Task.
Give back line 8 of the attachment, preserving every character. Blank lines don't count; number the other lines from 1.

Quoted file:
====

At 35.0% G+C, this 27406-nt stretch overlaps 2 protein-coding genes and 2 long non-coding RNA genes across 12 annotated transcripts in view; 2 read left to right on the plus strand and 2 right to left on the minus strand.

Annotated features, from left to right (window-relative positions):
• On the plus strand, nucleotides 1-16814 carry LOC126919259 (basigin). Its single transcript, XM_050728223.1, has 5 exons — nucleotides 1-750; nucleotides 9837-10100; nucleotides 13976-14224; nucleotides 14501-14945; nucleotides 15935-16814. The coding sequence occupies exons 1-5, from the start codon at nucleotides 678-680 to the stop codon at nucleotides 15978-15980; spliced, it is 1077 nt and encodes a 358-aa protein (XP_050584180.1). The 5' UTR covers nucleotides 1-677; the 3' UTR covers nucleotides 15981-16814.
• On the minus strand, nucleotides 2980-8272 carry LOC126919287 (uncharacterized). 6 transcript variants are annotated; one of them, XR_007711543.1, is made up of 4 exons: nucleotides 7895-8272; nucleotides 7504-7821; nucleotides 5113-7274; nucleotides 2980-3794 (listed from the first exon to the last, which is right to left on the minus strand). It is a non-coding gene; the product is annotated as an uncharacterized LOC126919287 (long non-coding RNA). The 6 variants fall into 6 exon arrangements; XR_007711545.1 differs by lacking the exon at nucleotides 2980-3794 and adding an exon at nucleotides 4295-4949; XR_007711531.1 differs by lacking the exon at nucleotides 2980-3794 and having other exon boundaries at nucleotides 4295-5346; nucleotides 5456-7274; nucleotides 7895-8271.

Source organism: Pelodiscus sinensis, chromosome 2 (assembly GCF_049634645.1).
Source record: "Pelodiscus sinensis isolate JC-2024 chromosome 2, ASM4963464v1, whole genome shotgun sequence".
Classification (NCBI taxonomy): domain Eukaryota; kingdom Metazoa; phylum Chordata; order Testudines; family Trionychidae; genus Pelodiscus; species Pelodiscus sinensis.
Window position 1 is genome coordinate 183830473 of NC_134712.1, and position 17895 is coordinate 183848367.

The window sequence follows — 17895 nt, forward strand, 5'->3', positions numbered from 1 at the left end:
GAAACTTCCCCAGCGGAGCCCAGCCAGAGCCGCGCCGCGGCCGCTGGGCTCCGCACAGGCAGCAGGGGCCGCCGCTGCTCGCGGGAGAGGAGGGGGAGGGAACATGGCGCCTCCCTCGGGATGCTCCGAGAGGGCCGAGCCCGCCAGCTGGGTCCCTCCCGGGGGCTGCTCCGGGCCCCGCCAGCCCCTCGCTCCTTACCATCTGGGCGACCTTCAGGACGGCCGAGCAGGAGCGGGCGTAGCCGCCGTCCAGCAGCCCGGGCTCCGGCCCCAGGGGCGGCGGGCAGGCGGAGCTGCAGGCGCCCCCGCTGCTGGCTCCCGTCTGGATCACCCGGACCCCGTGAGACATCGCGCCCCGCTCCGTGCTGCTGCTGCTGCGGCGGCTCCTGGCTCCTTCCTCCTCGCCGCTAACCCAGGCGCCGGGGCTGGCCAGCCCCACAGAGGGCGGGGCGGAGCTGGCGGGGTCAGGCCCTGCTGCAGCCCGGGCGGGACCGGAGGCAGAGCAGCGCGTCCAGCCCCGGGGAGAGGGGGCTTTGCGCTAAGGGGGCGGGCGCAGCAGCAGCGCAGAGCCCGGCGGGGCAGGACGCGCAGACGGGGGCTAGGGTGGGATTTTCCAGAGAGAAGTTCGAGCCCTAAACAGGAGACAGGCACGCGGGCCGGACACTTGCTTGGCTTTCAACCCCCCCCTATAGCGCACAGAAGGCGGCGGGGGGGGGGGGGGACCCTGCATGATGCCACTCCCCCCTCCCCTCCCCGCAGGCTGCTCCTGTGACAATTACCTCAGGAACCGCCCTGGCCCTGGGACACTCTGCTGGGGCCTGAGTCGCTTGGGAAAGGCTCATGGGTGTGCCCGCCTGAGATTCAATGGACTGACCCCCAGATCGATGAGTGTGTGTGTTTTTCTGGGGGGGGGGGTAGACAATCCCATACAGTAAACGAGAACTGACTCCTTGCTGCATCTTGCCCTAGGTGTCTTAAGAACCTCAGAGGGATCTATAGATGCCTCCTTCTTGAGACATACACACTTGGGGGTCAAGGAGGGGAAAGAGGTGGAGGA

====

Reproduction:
Window position 1 is genome coordinate 183830473 of NC_134712.1, and position 17895 is coordinate 183848367.